Maps have always captured my imagination. It started when I was a kid — my parents and I went on a road trip every summer vacation. We would leave our home in Michigan and head west, typically to Colorado. My favorite part was sitting in the back of the car with a giant fold-out map, helping my parents navigate to our next rest area, hiking trail, or camping spot. To this day, whenever my wife mentions a new place to visit, the first thing I do is try to figure out where it is on the map.
Sharing the right information with the right audience is all about perspective. There are times when you want to show all the details and other times when you just need the highlights. As you pull everything together in an Aha! presentation, that artform (like most) requires creative thinking and flexible tools.
The guy with the laptop. This is how I am known by one of my kid’s soccer coaches. Let me explain. The kids need to be there 45 minutes before games to warm up. There is not much for parents to do during that time except chat with each other. So I pull out my laptop, find some shade, and work. Once the game begins, I put the laptop away to be fully present for the game. This is a conscious choice. But I do miss out on those pre-kickoff conversations with other parents.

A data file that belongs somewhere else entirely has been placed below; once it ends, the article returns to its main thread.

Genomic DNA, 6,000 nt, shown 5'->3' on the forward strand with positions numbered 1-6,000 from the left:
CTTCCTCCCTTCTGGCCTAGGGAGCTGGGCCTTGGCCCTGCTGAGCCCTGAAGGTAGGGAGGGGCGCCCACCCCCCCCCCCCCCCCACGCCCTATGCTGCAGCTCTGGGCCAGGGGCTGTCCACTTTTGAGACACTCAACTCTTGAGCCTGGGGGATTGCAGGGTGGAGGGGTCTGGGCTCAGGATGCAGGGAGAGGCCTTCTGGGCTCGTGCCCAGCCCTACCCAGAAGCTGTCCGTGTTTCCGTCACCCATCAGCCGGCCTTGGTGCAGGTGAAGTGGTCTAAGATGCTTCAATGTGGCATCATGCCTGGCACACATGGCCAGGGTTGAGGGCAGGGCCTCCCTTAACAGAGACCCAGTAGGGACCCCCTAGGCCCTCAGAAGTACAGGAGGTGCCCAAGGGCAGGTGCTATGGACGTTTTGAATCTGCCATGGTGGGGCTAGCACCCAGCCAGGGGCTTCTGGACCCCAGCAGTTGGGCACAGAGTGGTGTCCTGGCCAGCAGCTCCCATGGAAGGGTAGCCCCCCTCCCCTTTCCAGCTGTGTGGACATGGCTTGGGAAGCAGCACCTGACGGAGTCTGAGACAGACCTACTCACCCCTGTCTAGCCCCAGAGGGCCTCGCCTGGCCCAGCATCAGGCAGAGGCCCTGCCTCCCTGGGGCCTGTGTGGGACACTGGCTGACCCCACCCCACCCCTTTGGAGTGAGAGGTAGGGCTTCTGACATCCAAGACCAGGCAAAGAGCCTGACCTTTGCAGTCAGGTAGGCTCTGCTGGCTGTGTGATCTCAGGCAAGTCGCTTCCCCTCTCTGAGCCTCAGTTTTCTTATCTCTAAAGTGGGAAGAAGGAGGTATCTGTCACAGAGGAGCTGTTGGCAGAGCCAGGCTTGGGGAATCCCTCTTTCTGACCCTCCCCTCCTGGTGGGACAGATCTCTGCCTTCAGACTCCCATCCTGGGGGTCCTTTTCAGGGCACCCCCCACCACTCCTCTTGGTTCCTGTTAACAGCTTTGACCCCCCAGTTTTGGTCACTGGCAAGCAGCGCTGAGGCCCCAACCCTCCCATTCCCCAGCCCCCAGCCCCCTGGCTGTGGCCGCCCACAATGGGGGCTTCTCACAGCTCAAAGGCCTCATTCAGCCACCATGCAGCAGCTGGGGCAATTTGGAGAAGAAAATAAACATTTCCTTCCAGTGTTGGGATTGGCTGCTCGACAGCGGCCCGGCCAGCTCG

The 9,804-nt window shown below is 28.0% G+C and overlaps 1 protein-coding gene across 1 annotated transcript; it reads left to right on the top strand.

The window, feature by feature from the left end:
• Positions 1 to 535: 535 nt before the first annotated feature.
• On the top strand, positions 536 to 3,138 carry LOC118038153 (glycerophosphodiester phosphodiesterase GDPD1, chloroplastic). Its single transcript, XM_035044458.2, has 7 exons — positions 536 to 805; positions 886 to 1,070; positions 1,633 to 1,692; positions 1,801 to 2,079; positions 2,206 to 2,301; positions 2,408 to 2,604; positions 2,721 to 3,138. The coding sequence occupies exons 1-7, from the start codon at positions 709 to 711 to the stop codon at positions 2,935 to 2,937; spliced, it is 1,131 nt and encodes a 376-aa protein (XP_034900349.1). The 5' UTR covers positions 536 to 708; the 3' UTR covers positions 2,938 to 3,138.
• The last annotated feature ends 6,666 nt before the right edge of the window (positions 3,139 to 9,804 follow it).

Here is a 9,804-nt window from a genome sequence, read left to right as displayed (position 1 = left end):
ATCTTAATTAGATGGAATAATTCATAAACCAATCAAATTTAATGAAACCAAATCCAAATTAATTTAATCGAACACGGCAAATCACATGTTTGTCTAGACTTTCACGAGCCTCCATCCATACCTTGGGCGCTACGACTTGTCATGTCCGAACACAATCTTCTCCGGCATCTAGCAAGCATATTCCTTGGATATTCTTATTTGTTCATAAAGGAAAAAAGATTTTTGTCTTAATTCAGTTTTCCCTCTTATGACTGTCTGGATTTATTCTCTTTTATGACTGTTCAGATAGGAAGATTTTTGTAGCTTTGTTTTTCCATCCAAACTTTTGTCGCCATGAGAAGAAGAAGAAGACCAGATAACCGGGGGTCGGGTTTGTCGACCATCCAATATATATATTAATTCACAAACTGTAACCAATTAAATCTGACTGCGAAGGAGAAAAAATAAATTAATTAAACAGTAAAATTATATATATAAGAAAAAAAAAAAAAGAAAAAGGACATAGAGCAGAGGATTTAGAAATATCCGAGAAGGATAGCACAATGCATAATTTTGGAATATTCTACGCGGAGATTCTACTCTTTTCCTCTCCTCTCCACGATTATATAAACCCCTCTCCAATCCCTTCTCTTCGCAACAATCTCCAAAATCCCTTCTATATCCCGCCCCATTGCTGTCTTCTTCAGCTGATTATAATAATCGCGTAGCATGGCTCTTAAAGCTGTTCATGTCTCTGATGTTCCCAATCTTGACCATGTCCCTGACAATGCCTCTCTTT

Jet skiing. Baking. Beekeeping. We have written before about some of the ways our teammates at Aha! recharge. I have to smile when I think about Andrew, our own software developer/beekeeper — working on code all morning before heading to the apiary in his garden. While he and his daughter enjoy caring for their hive, there is a different type of bee that is much more bothersome in most offices.
Does this sound unrealistic? A screening call on Monday. An interview with the hiring manager on Tuesday. A chat with another cross-functional team member on Wednesday. A video call with the CTO on Thursday. This rapid cadence is not unusual at Aha! — our team acts quickly to schedule conversations with promising candidates who have applied to an open role. But I know this is not the case at the majority of organizations.